Passengers who successfully summit the high door sills will find themselves rewarded with the incredible comfort that Mercedes-Benz is known for -in spades. The seat bolsters, headrests, door armrests, center console and dash are adorned in white-stitch accented, black leather. The beautiful seats also receive diamond stitching and DINAMICA microfibre a material that is reproduced on the roof and body pillars.

Make no doubt about it, the Mercedes-Benz G 500 4x4² may be the little brother of the mighty G63 Brabus 6x6 but it certainly has learned to hold its own at the table. With any hope, MB will turn this concept into reality and make some lucky (and wealthy) few happy.

18” beadlock wheels -off road
37/12.50/18 MT tires -off road
22” wheels -on road
325/55/22 tires -on road
39.37 inches of water fording
52* approach angle / 54* departure angle
69.84 inch track width
112.20 inch wheelbase -same as standard G-Wagen
88.58 inches from ground to crown of roof
stainless steel skid plates

Monday, May 11, 2015

Electrical Issues Part II

In the last installment we looked at some reasons why it is important to isolate auxiliary wiring from your vehicle's main harness. We also touched base on safe methods of doing so. In this post we will cover one method of adding an aftermarket fuse panel (in this case a Blue Sea model #5029). We chose to go the custom route.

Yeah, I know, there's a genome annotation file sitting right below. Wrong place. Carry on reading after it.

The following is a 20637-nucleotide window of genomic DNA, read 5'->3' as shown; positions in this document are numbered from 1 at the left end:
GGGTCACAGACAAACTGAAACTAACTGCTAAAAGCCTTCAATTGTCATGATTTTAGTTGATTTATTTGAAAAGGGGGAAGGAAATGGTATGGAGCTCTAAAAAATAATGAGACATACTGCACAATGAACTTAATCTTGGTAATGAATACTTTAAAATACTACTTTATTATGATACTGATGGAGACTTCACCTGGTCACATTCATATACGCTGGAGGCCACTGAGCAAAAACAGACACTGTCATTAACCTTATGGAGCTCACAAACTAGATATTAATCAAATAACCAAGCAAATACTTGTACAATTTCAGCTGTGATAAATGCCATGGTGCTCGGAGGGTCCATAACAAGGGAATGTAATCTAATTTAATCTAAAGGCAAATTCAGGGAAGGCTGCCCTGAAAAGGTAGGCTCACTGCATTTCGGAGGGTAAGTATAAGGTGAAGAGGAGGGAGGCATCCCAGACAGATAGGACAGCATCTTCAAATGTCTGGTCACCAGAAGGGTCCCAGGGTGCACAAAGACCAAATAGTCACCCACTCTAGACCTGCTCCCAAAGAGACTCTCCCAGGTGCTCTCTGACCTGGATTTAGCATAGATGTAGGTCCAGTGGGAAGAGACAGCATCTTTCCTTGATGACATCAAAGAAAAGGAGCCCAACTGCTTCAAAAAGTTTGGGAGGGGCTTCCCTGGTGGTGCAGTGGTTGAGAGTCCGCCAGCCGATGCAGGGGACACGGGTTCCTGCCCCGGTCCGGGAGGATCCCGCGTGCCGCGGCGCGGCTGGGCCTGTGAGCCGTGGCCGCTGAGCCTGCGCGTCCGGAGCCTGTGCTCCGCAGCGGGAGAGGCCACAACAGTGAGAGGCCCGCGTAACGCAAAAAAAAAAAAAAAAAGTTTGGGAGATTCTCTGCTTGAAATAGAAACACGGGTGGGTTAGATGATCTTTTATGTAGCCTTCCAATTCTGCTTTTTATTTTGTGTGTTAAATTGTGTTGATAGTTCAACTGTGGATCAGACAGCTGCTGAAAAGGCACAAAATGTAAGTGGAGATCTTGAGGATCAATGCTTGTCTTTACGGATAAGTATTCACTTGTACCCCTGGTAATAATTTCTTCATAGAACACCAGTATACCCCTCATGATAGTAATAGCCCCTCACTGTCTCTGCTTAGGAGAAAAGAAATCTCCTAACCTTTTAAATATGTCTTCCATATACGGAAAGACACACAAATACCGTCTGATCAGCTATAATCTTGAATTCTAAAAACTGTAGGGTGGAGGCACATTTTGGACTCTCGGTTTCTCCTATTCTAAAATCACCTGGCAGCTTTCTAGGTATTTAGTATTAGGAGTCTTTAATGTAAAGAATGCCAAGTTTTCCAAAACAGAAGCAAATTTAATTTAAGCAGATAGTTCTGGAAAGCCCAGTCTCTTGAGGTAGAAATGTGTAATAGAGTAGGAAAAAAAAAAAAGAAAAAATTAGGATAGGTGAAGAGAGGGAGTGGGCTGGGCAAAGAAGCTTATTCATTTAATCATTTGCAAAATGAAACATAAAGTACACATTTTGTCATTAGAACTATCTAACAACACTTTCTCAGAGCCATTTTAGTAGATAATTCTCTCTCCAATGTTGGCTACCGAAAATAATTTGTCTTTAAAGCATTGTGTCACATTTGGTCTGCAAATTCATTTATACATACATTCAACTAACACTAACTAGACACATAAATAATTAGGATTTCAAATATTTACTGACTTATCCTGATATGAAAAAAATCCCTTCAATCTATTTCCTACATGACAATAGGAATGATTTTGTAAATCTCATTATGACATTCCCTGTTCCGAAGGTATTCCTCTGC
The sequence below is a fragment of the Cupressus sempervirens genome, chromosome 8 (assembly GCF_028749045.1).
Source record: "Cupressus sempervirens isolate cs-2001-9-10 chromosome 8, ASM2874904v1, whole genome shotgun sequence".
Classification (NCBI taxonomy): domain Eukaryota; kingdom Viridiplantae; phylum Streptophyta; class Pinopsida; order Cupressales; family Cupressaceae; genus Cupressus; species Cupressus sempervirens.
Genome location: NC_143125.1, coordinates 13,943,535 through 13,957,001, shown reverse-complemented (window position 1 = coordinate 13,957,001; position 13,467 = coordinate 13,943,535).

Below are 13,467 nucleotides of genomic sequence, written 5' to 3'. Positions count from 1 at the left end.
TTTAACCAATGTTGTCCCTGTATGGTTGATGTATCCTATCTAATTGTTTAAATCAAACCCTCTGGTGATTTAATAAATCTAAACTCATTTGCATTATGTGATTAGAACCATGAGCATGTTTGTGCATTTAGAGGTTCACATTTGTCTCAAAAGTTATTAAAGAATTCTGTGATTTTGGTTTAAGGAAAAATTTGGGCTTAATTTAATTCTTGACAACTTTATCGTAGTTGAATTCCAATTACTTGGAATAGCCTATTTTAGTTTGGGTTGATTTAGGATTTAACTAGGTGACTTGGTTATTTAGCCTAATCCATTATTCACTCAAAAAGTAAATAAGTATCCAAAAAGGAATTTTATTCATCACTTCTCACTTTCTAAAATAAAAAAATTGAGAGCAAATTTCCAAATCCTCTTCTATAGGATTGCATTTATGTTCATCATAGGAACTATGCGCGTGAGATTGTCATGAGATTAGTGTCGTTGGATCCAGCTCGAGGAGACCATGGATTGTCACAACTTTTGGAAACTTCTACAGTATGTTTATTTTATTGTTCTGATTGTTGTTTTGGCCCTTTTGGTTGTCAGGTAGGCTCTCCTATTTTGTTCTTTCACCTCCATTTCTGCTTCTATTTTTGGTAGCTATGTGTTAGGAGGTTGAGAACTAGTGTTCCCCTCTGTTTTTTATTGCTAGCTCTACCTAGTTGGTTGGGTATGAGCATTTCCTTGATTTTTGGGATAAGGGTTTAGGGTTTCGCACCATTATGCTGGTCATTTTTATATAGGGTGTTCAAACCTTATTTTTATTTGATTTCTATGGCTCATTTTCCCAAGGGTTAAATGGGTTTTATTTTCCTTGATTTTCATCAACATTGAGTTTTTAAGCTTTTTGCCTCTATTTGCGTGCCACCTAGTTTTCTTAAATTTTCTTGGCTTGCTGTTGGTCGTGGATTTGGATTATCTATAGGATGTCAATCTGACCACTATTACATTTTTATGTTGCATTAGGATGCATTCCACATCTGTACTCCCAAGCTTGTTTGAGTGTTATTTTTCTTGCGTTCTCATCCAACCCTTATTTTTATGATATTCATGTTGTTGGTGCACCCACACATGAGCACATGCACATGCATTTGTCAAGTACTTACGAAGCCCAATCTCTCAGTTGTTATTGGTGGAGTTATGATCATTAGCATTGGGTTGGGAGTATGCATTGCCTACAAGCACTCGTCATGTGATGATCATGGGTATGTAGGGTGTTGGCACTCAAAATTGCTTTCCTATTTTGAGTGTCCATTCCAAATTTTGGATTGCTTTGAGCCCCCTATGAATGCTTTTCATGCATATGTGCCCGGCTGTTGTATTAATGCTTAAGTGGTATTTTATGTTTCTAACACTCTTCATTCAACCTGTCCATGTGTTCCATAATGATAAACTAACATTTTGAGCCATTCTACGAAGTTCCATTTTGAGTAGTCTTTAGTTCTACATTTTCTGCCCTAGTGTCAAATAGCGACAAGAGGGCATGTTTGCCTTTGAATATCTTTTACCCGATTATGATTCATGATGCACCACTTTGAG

Here is a list of items used to install the fuse panel in our 2012 Jeep JK 2 door.

  1. 1 sheet of 16ga weld steel from Lowes 8"x24"
  2. 1 Blue Sea fuse panel part #5029
  3. Electric angle grinder and cutting disc (Harbor Freight)
  4. Cordless drill and 0.25" drill bit
  5. Template for bracket (DIY)
  6. Rattle can car primer
  7. Rattle can high temp gloss black paint (I prefer satin but already had the gloss)
  8. 1/4" ratchet and 10mm shallow socket
  9. 8ga wire x 1'.
  10. 2 8ga ring terminals
  11. Wire crimpers
  12. Heat shrink tubing and small torch